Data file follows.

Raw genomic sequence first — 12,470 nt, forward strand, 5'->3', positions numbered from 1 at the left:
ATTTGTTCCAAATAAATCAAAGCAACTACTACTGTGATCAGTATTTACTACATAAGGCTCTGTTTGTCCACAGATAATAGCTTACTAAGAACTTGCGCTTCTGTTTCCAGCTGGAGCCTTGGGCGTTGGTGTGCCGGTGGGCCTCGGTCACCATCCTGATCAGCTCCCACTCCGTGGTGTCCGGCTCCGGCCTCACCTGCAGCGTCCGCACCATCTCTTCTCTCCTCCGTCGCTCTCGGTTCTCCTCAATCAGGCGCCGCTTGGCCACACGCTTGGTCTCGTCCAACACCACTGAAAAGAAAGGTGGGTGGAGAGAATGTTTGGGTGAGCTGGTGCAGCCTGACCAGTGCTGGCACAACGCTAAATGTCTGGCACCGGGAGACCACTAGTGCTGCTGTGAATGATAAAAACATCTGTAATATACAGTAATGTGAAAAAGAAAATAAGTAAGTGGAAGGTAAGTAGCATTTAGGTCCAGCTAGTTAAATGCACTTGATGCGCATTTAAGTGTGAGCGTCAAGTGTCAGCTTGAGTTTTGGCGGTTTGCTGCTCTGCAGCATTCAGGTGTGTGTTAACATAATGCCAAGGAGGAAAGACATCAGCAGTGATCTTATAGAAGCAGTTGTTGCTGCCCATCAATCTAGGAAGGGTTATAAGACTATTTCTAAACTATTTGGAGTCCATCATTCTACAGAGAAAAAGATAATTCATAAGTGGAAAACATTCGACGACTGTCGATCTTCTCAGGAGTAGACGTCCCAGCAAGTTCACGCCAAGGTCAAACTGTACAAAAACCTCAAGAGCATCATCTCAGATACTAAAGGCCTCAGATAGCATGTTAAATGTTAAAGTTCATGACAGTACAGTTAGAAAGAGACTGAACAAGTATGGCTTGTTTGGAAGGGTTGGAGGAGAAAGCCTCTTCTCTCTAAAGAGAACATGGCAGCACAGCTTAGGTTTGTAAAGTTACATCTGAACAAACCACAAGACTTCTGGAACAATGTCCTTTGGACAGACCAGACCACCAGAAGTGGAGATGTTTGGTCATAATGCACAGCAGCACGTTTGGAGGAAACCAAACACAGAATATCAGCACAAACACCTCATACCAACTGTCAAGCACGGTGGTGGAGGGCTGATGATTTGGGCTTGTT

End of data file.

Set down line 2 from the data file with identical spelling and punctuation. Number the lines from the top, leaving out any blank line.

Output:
ATTTGTTCCAAATAAATCAAAGCAACTACTACTGTGATCAGTATTTACTACATAAGGCTCTGTTTGTCCACAGATAATAGCTTACTAAGAACTTGCGCTTCTGTTTCCAGCTGGAGCCTTGGGCGTTGGTGTGCCGGTGGGCCTCGGTCACCATCCTGATCAGCTCCCACTCCGTGGTGTCCGGCTCCGGCCTCACCTGCAGCGTCCGCACCATCTCTTCTCTCCTCCGTCGCTCTCGGTTCTCCTCAATCAGGCGCCGCTTGGCCACACGCTTGGTCTCGTCCAACACCACTGAAAAGAAAGGTGGGTGGAGAGAATGTTTGGGTGAGCTGGTGCAGCCTGACCAGTGCTGGCACAACGCTAAATGTCTGGCACCGGGAGACCACTAGTGCTGCTGTGAATGATAAAAACATCTGTAATATACAGTAATGTGAAAAAGAAAATAAGTAAGTGGAAGGTAAGTAGCATTTAGGTCCAGCTAGTTAAATGCACTTGATGCGCATTTAAGTGTGAGCGTCAAGTGTCAGCTTGAGTTTTGGCGGTTTGCTGCTCTGCAGCATTCAGGTGTGTGTTAACATAATGCCAAGGAGGAAAGACATCAGCAGTGATCTTATAGAAGCAGTTGTTGCTGCCCATCAATCTAGGAAGGGTTATAAGACTATTTCTAAACTATTTGGAGTCCATCATTCTACAGAGAAAAAGATAATTCATAAGTGGAAAACATTCGACGACTGTCGATCTTCTCAGGAGTAGACGTCCCAGCAAGTTCACGCCAAGGTCAAACTGTACAAAAACCTCAAGAGCATCATCTCAGATACTAAAGGCCTCAGATAGCATGTTAAATGTTAAAGTTCATGACAGTACAGTTAGAAAGAGACTGAACAAGTATGGCTTGTTTGGAAGGGTTGGAGGAGAAAGCCTCTTCTCTCTAAAGAGAACATGGCAGCACAGCTTAGGTTTGTAAAGTTACATCTGAACAAACCACAAGACTTCTGGAACAATGTCCTTTGGACAGACCAGACCACCAGAAGTGGAGATGTTTGGTCATAATGCACAGCAGCACGTTTGGAGGAAACCAAACACAGAATATCAGCACAAACACCTCATACCAACTGTCAAGCACGGTGGTGGAGGGCTGATGATTTGGGCTTGTT